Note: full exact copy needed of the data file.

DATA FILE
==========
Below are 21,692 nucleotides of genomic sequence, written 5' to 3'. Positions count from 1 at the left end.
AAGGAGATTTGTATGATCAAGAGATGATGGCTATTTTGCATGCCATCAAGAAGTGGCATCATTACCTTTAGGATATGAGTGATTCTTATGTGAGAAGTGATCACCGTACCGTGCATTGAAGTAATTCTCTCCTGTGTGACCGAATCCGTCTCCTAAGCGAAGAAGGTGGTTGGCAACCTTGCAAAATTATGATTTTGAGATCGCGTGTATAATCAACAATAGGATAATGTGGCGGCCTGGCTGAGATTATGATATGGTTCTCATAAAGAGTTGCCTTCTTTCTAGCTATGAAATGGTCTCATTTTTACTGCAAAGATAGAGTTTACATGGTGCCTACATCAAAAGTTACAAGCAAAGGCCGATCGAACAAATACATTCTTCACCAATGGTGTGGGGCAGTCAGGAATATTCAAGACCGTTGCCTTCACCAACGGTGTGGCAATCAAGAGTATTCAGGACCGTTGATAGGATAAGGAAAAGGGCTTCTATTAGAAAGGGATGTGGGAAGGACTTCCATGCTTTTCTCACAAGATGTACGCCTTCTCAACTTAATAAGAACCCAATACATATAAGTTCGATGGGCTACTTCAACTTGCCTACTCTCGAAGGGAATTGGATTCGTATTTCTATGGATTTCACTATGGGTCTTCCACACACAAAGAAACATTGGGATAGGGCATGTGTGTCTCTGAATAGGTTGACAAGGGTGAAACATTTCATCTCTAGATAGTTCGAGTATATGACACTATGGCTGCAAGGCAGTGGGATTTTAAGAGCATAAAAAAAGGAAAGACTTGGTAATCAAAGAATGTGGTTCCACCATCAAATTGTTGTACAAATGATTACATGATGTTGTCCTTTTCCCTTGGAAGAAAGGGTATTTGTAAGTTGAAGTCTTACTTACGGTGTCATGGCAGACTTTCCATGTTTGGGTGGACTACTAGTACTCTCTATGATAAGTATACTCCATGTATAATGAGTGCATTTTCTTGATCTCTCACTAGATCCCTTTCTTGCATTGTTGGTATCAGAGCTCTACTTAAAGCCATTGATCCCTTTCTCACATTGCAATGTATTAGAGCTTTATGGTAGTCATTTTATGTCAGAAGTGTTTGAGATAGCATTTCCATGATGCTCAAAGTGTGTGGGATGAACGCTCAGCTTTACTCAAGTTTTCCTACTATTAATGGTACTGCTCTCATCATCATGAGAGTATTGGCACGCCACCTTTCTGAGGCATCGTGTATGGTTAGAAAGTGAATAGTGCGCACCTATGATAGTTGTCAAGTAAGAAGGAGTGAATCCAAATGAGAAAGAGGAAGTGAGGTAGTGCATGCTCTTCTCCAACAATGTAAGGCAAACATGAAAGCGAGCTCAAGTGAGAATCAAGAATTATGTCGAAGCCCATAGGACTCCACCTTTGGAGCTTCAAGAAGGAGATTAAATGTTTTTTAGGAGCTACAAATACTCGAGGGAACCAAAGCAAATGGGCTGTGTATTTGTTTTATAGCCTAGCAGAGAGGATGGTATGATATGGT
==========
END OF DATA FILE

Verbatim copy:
Below are 21,692 nucleotides of genomic sequence, written 5' to 3'. Positions count from 1 at the left end.
AAGGAGATTTGTATGATCAAGAGATGATGGCTATTTTGCATGCCATCAAGAAGTGGCATCATTACCTTTAGGATATGAGTGATTCTTATGTGAGAAGTGATCACCGTACCGTGCATTGAAGTAATTCTCTCCTGTGTGACCGAATCCGTCTCCTAAGCGAAGAAGGTGGTTGGCAACCTTGCAAAATTATGATTTTGAGATCGCGTGTATAATCAACAATAGGATAATGTGGCGGCCTGGCTGAGATTATGATATGGTTCTCATAAAGAGTTGCCTTCTTTCTAGCTATGAAATGGTCTCATTTTTACTGCAAAGATAGAGTTTACATGGTGCCTACATCAAAAGTTACAAGCAAAGGCCGATCGAACAAATACATTCTTCACCAATGGTGTGGGGCAGTCAGGAATATTCAAGACCGTTGCCTTCACCAACGGTGTGGCAATCAAGAGTATTCAGGACCGTTGATAGGATAAGGAAAAGGGCTTCTATTAGAAAGGGATGTGGGAAGGACTTCCATGCTTTTCTCACAAGATGTACGCCTTCTCAACTTAATAAGAACCCAATACATATAAGTTCGATGGGCTACTTCAACTTGCCTACTCTCGAAGGGAATTGGATTCGTATTTCTATGGATTTCACTATGGGTCTTCCACACACAAAGAAACATTGGGATAGGGCATGTGTGTCTCTGAATAGGTTGACAAGGGTGAAACATTTCATCTCTAGATAGTTCGAGTATATGACACTATGGCTGCAAGGCAGTGGGATTTTAAGAGCATAAAAAAAGGAAAGACTTGGTAATCAAAGAATGTGGTTCCACCATCAAATTGTTGTACAAATGATTACATGATGTTGTCCTTTTCCCTTGGAAGAAAGGGTATTTGTAAGTTGAAGTCTTACTTACGGTGTCATGGCAGACTTTCCATGTTTGGGTGGACTACTAGTACTCTCTATGATAAGTATACTCCATGTATAATGAGTGCATTTTCTTGATCTCTCACTAGATCCCTTTCTTGCATTGTTGGTATCAGAGCTCTACTTAAAGCCATTGATCCCTTTCTCACATTGCAATGTATTAGAGCTTTATGGTAGTCATTTTATGTCAGAAGTGTTTGAGATAGCATTTCCATGATGCTCAAAGTGTGTGGGATGAACGCTCAGCTTTACTCAAGTTTTCCTACTATTAATGGTACTGCTCTCATCATCATGAGAGTATTGGCACGCCACCTTTCTGAGGCATCGTGTATGGTTAGAAAGTGAATAGTGCGCACCTATGATAGTTGTCAAGTAAGAAGGAGTGAATCCAAATGAGAAAGAGGAAGTGAGGTAGTGCATGCTCTTCTCCAACAATGTAAGGCAAACATGAAAGCGAGCTCAAGTGAGAATCAAGAATTATGTCGAAGCCCATAGGACTCCACCTTTGGAGCTTCAAGAAGGAGATTAAATGTTTTTTAGGAGCTACAAATACTCGAGGGAACCAAAGCAAATGGGCTGTGTATTTGTTTTATAGCCTAGCAGAGAGGATGGTATGATATGGT